Meanwhile, local immigration officials in Portland were reportedly enraged when they were told by their boss in Washington, Alan Nelson, not to take part in the coming raid.
According to one insider, “guys were kicking chairs” in their frustration, because the INS, the Immigration and Naturalisation Service, had felt particularly humiliated by our repeated accusations of bias and prejudice. They wanted a chance to pay us back.

This gives a clue to the intensity of feelings at that time among many American politicians and law enforcement officials. We had been so provocative, so “in-your-face” with our flamboyant lifestyle, it was hardly surprising they were upset with us. Moreover, the sight of an Indian guru driving a fleet of 93 Rolls-Royces around the Oregon countryside, while giving discourses called “The Rajneesh Bible” and dismissing America as a “hypocrisy not a democracy” did nothing to cool tempers.

Osho described President Ronald Reagan as a “third-rate cowboy actor” and we on ‘The Rajneesh Times’ newspaper joined in the fun. We published an old photo of Reagan, while he was still a movie actor, with his companion Bonzo, a chimpanzee, with whom he’d made several really bad movies. So Reagan and Bonzo were featured on our back page, with Bonzo sitting on Reagan’s knee, apparently reading a copy of ‘The Rajneesh Times’ – thanks to our creative graphic designers.

We still thought it was a game. But, without knowing it, we’d been fuelling the flames of a wildfire to critical ignition point. It was about to go out of control.

The key to the impending shootout was a decision by US Attorney Charles Turner not to agree to a procedure of voluntary surrender, whereby, after the delivery of the indictments, Osho and other accused would be allowed to travel to Portland and peacefully surrender themselves, according to a prearranged plan. At the time, it puzzled me why Turner was refusing to negotiate. It seemed like such a sensible thing to do, to avoid triggering a bloodbath.

Then, in his interview with the movie makers, Niren made it clear. He explained that one of the standard ploys of capturing high-profile targets like Osho was to make a forcible arrest, so they could use handcuffs and chains, then parade their prisoner before the flashing lights of the news media. I noticed this, later on, with the arrest of Jim Bakker, an American TV evangelist, and with the capture of Saddam Hussein, after the invasion of Iraq and the massive manhunt for its fugitive leader.

The sight of a man in chains triggers a collective response in millions of people, as they watch such dramas on their television screens:
If you’re in chains, you must be guilty. If you’re a prisoner, you must have done something wrong.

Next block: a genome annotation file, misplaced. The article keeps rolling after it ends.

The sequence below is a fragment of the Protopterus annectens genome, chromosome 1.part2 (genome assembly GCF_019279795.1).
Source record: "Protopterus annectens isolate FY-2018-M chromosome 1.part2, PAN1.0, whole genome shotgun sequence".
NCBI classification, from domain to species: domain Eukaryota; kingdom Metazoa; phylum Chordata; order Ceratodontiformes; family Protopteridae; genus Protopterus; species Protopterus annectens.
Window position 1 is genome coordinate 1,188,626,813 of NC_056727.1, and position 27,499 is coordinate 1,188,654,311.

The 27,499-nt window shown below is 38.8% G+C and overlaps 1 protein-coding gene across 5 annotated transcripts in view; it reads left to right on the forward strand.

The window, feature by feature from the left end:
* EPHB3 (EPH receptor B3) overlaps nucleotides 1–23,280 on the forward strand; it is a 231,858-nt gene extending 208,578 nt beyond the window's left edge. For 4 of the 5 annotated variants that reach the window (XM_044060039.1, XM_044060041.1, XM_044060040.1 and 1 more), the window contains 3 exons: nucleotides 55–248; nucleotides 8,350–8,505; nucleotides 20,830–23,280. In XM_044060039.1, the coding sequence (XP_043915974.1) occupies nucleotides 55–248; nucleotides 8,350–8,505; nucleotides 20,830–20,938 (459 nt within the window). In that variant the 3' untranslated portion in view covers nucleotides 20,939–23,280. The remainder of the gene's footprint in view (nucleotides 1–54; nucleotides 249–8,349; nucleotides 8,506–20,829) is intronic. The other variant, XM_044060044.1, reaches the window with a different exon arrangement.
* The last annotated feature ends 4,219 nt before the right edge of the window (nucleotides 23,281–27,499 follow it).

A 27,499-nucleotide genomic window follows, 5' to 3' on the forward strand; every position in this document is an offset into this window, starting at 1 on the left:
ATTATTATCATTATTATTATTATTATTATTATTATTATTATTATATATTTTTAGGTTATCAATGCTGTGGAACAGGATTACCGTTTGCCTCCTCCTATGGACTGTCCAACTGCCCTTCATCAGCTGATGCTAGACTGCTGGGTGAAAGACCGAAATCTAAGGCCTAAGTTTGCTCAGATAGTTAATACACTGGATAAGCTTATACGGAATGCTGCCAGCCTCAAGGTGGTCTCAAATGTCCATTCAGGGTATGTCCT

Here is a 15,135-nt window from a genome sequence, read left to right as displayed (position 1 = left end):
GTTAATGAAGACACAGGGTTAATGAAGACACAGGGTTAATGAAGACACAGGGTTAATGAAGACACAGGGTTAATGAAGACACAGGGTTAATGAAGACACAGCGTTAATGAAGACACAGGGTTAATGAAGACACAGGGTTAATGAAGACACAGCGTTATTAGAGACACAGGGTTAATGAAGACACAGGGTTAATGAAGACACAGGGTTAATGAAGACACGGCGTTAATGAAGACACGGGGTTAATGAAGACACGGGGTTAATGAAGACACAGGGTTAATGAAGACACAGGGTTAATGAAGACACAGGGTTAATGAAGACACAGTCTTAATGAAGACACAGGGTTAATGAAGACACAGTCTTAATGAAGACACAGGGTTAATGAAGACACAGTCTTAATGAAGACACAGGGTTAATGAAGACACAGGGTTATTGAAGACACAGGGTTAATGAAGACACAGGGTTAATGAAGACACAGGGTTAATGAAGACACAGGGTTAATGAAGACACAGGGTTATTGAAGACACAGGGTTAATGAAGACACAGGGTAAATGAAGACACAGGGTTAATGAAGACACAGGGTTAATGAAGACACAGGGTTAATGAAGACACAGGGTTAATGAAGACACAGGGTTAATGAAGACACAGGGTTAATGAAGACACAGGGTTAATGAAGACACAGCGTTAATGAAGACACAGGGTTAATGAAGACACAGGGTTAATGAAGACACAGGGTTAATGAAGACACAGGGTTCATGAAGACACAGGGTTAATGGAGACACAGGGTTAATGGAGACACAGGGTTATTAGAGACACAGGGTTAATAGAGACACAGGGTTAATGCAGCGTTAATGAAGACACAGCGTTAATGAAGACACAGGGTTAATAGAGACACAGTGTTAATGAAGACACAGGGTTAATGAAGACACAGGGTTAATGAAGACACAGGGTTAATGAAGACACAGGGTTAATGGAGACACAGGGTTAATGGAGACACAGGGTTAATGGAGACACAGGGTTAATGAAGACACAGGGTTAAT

In simple, black-and-white, cowboy terminology: “Look! The good guys got the bad guy.”

God knows what would have happened if the Ranch had actually been invaded by a large police force with the intention of arresting Osho. Maybe it would have passed off peacefully, even though SWAT teams were being flown in from Seattle and National Guard helicopters were on standby, getting ready for the assault. But then again, maybe not.

The whole world is aware of the trigger-happy nature of American gun culture, not least because of recent school shootings, in which many students have been killed. In the year 2015, more than thirteen thousand people died in the United States as a result of gunshot wounds – a typical annual statistic. Law enforcement officers are not exempt from this tendency. More than a thousand people were killed by US cops in 2017, a disproportionate percentage being black people, triggering nationwide protests by African Americans.

Also, it needs to be said that the American government has repeatedly shown vindictiveness towards those who oppose its policies, even on an international level.

Three incidents come to mind:
In 1986, when French President Francois Mitterand refused to allow American bombers to fly through French airspace on their way to attack Libya, some of their bombs just happened to be dropped perilously close to the French Embassy in Tripoli.
In 1999, during Nato’s war with Yugoslavia, an American bombing raid “accidentally” dropped five guided bombs on the Chinese Embassy in Belgrade, killing three people, in what was seen by neutral observers as retaliation for China’s support of Serbian leaders.
In 2003, during the Allied invasion of Iraq, a camera team from the Al Jazeera TV news station was wiped out on a rooftop by an American bomb, in what was seen as payback for Al Jazeera’s controversial screening of interviews with American prisoners captured by Iraq.

It’s not that America is any worse than any other nation, when it comes to dirty tricks. But it certainly conflicts with the message of freedom, democracy and justice that the United States proudly flaunts in the faces of other countries.